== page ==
Sunset over Flores
Last year's calendar

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Calendars will be shipped in time for you to get it by Jan 1 (Canada and US). If you don’t want to use the form above, email me to make other arrangements. (Note: you don’t need a Paypal account to use the form above)

Day 5 – Lake Atitlan and Mayan Homestay

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After staying the night in Panajachel we woke up to a beautiful sunrise. It was perfect beach weather which was awesome, given that today was a swim day.  We boarded a boat to take us to Casa Mundo, a quaint hotel that is boat-access only. The edge of the lake is dotted with all kinds of villages rising up fro the water which made for a very scenic boat-ride. The topography actually reminded me a but of shusway or Kootenay Lakes (aside from the 3 huge volcanoes rising high above the surrounding land). We had a leisurely lunch and swim (I had a traditional Guatemalan meal of beans, rice and plantains) and then we made our way off to San Juan del Laguna (San Juan on the Lake).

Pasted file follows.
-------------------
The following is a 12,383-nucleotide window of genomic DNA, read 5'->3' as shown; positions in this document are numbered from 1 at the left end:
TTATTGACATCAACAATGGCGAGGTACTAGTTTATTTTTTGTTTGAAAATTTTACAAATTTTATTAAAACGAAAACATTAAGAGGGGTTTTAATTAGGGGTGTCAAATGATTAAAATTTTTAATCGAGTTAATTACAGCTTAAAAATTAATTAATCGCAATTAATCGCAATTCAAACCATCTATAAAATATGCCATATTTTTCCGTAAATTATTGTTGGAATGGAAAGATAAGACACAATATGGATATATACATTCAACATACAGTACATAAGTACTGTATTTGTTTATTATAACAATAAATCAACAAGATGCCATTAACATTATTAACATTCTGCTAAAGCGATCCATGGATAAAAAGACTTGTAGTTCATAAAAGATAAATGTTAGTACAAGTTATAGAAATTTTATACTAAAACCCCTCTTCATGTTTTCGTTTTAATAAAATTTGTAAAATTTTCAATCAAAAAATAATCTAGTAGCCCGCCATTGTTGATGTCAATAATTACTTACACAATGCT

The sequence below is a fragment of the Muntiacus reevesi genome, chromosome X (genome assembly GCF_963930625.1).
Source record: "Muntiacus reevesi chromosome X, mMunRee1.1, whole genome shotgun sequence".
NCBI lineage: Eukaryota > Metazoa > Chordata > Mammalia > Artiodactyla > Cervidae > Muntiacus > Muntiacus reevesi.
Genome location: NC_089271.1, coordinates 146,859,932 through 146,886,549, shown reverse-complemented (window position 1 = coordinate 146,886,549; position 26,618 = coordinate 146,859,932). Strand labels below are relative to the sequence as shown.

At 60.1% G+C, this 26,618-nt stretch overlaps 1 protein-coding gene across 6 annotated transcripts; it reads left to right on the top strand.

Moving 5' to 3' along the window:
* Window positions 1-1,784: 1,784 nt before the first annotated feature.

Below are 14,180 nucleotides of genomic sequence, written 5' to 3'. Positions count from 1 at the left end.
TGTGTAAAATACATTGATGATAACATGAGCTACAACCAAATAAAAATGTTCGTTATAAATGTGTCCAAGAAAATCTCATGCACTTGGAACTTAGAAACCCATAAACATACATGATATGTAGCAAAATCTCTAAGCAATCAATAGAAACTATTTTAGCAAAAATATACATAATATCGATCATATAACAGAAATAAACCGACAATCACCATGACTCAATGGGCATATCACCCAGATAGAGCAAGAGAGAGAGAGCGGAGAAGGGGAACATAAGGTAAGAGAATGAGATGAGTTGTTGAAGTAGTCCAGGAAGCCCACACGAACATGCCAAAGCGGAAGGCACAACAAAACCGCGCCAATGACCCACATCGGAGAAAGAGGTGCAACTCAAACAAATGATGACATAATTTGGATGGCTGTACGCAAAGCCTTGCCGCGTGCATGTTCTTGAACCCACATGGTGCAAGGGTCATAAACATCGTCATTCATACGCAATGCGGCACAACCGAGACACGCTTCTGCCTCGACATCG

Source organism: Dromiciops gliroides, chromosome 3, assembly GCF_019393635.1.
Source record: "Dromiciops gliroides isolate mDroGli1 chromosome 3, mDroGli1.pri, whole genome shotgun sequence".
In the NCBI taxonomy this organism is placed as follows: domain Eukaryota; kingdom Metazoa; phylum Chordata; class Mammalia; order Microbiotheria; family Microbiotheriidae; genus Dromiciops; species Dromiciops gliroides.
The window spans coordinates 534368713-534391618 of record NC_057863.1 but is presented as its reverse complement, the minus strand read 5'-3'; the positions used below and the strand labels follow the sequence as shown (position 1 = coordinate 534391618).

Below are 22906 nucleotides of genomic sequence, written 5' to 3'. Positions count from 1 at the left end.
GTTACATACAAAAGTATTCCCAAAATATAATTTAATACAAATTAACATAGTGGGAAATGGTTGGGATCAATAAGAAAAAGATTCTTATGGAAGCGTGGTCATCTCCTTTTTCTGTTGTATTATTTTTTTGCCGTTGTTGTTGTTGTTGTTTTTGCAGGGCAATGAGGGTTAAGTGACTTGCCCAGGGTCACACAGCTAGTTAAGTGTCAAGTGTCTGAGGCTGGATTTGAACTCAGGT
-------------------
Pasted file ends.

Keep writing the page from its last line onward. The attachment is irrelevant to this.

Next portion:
As soon as we rolled into San Juan, the flooding in October that everyone had been talking about was very apparent. The lake had risen 10 ft in recent months and houses that were once waterfront were up to their eaves in lake-water.  There is really nothing that can be done about the water level as the lake sits in a massive crater formed about 10,000 years ago. It simply goes up and down with the rain and sun.

Many of the towns on Lake Atitlan are very poor but San Juan has done well for themselves.  Realizing the importance of tourism and agriculture they have built up a town based strongly on those two industries and have been smart with their choices.  This was clear the moment we stepped off the dock. You can feel a certain pride and contentment eminating from the people despite their lack of material wealth. It was by far the most friendly, cheerful and genuine town we had beeen in so far. And once again, the religious dedicationof the guatemalan people was evident as yet another religious procession (albeit smaller than the one in Antigua) made its way up and down the streets.